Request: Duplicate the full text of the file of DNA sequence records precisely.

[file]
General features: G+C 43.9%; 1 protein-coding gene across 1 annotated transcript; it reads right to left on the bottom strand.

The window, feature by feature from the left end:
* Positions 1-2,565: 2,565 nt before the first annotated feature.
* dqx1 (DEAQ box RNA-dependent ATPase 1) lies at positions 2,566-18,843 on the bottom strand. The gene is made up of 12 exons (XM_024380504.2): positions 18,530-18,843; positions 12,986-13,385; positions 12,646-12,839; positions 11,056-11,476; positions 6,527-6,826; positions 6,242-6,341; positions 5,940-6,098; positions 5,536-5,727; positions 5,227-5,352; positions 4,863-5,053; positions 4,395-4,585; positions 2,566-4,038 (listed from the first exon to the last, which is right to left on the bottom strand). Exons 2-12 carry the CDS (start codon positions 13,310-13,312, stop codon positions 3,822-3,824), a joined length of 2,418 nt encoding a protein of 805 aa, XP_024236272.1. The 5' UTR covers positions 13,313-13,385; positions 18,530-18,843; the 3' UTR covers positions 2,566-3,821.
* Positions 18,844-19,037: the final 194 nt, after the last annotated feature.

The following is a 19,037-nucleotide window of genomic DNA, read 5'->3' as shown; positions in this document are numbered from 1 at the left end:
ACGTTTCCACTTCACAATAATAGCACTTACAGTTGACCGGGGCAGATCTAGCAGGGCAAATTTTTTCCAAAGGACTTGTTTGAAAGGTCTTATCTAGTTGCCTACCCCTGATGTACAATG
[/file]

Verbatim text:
General features: G+C 43.9%; 1 protein-coding gene across 1 annotated transcript; it reads right to left on the bottom strand.

The window, feature by feature from the left end:
* Positions 1-2,565: 2,565 nt before the first annotated feature.
* dqx1 (DEAQ box RNA-dependent ATPase 1) lies at positions 2,566-18,843 on the bottom strand. The gene is made up of 12 exons (XM_024380504.2): positions 18,530-18,843; positions 12,986-13,385; positions 12,646-12,839; positions 11,056-11,476; positions 6,527-6,826; positions 6,242-6,341; positions 5,940-6,098; positions 5,536-5,727; positions 5,227-5,352; positions 4,863-5,053; positions 4,395-4,585; positions 2,566-4,038 (listed from the first exon to the last, which is right to left on the bottom strand). Exons 2-12 carry the CDS (start codon positions 13,310-13,312, stop codon positions 3,822-3,824), a joined length of 2,418 nt encoding a protein of 805 aa, XP_024236272.1. The 5' UTR covers positions 13,313-13,385; positions 18,530-18,843; the 3' UTR covers positions 2,566-3,821.
* Positions 18,844-19,037: the final 194 nt, after the last annotated feature.

The following is a 19,037-nucleotide window of genomic DNA, read 5'->3' as shown; positions in this document are numbered from 1 at the left end:
ACGTTTCCACTTCACAATAATAGCACTTACAGTTGACCGGGGCAGATCTAGCAGGGCAAATTTTTTCCAAAGGACTTGTTTGAAAGGTCTTATCTAGTTGCCTACCCCTGATGTACAATG